If your husband is not friendly with the kitchen, it's time to figure out, the two of you, some easy easy meals that he can put together. You may have to be okay with them eating mac n cheese, or cold hotdogs, or pizza every other night. A few weeks won't ruin them.

Some options:

  • He can take over dinner for a week, two, or more.
  • He can take over dinner for a week each month (while you make your dinners)
  • He can take one - three nights a week to be in charge of dinner.

What if you're single? Or if your husband works weird shifts/is gone a lot

Is there someone you know and feel comfortable asking to come over and help you prepare meals, bring your kids dinner every once in a while, or be with the kids while you cook? Or even cook for you?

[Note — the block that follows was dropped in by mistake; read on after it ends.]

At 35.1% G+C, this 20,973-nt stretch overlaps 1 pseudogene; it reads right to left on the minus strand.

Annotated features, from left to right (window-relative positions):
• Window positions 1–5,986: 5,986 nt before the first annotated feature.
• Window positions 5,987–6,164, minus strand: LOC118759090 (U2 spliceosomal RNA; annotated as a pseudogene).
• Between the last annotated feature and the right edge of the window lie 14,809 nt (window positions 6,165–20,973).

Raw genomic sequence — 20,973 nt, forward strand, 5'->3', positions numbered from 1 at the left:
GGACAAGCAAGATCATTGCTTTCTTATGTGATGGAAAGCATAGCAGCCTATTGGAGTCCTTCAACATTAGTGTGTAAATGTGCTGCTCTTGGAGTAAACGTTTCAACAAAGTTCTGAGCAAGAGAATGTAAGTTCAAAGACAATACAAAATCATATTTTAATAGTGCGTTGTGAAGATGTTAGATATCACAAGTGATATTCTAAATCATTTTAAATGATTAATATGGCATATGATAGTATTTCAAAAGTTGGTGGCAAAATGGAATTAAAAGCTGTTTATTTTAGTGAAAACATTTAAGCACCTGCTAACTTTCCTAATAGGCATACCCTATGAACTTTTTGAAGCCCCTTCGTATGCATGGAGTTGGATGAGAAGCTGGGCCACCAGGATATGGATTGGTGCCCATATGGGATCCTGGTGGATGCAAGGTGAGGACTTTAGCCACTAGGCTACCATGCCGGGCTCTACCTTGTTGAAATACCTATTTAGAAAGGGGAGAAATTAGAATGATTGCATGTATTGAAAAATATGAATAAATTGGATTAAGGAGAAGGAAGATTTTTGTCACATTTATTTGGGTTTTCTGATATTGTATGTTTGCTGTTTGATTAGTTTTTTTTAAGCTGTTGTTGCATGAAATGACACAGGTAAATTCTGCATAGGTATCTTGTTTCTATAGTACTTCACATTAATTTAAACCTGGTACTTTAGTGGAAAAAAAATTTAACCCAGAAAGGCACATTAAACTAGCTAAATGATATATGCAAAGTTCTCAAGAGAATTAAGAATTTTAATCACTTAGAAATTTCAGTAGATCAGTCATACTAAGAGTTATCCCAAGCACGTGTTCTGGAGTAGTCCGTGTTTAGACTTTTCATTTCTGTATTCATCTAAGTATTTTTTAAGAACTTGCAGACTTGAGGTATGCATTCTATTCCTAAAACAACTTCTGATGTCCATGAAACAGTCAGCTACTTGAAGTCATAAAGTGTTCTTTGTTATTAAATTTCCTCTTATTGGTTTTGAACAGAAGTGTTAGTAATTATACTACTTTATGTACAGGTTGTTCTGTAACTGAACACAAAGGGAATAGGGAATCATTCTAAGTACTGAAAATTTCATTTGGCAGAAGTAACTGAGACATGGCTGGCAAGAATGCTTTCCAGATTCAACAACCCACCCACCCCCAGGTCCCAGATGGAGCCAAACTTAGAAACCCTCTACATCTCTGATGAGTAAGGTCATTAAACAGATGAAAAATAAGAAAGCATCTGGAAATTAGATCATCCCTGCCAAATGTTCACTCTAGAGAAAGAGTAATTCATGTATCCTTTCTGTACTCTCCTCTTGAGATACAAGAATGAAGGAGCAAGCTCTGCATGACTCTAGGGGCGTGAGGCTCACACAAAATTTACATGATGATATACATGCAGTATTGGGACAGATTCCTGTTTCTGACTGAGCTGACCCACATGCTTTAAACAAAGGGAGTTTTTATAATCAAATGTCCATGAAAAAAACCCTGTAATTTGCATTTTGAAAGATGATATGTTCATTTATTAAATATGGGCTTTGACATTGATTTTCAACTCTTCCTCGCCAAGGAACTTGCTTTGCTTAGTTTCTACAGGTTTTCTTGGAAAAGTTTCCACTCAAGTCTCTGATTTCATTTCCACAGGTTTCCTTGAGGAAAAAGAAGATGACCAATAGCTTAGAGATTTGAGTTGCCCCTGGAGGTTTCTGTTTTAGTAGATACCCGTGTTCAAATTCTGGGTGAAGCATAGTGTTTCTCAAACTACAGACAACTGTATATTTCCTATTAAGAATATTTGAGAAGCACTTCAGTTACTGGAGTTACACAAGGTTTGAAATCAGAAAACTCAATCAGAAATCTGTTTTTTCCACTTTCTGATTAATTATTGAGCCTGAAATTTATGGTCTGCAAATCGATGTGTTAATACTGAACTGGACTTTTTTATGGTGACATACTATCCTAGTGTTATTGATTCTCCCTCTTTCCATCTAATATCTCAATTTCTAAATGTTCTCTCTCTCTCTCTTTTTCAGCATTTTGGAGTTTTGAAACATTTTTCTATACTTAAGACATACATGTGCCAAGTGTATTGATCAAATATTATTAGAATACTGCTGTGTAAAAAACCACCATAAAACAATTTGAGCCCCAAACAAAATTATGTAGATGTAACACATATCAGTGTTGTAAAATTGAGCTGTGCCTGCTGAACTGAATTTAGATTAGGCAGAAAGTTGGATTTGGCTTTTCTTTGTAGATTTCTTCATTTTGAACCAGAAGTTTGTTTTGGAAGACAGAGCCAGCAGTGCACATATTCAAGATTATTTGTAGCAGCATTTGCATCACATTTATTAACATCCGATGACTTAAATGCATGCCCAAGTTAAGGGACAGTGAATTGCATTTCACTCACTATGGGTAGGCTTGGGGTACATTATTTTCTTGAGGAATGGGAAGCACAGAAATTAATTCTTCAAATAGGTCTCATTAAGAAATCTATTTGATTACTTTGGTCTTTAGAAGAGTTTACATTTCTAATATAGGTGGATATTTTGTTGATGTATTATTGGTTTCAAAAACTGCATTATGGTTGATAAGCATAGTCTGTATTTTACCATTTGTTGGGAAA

Get some friends and have a cooking day with each other to prepare as many meals ahead of time as possible. You'll have great company and the time won't be as painful.

If you have weird schedules work around the schedules you have set. My sister-in-law's husband works graveyards so they have a big lunch together and then make their dinner more like their lunch time. If she was doing this, she would just switch her big meal prep and help to lunch instead of dinner.

6. Embrace the necessary tools

I used to only use my crockpot for pot roast. Oh, how I love pot roast. I have finally learned that I can cook good meals, even healthy ones, in my crock pot.

Just learn to love it if you don't already.

7. Do as much as you can ahead of time

I just started reading this book, Chicken Dump Recipes. I made 5 meals in 30 minutes, 4 of which I can eat. It's fabulous. They aren't gross, icky, filled with cream of mushroom, and laden with cheese, and stuff. They're simple, tasty, and easy meals to make. I love that they don't take up much room in my freezer either. I can't wait for her to write Beef Dump Recipes.

chicken-dump-cover